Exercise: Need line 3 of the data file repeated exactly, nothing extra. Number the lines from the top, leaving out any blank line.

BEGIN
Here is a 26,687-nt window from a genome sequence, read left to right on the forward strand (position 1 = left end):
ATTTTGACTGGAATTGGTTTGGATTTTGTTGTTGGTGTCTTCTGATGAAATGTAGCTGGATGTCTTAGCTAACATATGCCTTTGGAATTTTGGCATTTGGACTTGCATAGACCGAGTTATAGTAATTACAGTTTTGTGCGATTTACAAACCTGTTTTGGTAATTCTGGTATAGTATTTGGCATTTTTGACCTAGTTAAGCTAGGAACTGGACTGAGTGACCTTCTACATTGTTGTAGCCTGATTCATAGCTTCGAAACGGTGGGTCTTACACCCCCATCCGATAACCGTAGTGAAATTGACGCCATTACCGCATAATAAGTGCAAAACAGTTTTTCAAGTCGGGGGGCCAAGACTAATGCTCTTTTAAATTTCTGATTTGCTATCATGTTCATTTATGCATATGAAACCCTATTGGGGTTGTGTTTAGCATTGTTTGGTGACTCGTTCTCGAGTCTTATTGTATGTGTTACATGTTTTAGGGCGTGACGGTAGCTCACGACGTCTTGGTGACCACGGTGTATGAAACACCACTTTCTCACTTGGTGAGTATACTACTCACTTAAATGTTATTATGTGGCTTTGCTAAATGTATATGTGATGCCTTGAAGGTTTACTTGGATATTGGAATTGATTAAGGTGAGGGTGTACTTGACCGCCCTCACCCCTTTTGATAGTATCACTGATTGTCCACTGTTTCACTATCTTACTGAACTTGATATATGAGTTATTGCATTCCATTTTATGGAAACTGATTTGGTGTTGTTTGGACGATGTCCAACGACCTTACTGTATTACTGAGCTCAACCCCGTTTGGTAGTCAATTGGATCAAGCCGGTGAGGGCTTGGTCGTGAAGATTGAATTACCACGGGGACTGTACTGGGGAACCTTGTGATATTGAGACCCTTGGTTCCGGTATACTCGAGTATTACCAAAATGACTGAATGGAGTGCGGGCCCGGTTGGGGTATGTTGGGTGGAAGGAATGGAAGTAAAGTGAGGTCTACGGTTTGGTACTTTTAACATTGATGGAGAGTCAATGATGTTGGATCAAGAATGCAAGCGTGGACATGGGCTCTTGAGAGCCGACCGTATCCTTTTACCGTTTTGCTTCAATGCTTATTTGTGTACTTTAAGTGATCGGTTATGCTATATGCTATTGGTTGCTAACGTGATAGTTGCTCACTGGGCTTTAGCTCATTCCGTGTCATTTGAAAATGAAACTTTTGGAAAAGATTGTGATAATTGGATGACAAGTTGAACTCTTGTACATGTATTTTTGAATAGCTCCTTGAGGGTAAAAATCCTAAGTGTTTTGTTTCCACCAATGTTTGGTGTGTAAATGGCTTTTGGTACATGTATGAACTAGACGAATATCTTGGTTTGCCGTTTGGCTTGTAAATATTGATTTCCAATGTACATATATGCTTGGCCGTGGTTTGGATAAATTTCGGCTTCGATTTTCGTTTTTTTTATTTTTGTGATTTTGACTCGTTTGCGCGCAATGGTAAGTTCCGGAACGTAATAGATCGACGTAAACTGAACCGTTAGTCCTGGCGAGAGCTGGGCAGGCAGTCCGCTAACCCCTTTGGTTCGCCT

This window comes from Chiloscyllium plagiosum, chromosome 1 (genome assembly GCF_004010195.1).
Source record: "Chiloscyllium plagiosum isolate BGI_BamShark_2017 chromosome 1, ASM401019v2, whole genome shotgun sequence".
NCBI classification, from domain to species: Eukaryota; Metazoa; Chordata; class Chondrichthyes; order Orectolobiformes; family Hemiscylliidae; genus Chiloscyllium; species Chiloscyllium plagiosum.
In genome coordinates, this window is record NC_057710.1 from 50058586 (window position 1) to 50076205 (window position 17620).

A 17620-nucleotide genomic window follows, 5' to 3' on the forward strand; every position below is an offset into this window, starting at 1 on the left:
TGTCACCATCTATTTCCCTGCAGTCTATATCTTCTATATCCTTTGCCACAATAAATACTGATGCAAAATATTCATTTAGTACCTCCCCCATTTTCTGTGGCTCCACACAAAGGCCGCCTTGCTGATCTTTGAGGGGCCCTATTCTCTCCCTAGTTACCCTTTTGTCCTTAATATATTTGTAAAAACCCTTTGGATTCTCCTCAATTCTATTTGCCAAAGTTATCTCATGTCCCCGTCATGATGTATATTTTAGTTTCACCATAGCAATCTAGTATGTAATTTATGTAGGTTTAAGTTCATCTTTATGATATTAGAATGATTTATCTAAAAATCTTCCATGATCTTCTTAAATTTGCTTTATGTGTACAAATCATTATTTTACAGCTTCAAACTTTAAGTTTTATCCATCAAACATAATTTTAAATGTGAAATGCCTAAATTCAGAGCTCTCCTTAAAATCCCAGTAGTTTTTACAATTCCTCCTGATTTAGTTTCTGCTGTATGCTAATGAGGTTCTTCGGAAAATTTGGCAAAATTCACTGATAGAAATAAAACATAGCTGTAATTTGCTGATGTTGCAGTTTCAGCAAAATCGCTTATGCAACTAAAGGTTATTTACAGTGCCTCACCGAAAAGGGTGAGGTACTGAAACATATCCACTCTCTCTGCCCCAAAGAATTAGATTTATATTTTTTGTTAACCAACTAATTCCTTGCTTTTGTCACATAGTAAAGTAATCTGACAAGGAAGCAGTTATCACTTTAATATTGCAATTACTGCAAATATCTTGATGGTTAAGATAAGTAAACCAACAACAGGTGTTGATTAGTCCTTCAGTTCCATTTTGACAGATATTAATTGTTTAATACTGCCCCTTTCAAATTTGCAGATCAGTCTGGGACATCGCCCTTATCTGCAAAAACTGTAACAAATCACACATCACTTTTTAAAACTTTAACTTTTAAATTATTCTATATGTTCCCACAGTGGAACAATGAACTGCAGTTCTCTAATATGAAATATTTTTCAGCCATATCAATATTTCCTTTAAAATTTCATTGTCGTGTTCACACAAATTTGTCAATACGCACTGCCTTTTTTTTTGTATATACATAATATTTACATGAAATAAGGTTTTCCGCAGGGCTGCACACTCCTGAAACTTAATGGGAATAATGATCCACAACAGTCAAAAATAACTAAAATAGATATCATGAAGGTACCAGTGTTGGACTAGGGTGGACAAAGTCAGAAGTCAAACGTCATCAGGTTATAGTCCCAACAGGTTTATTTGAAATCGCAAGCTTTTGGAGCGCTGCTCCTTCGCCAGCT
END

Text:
This window comes from Chiloscyllium plagiosum, chromosome 1 (genome assembly GCF_004010195.1).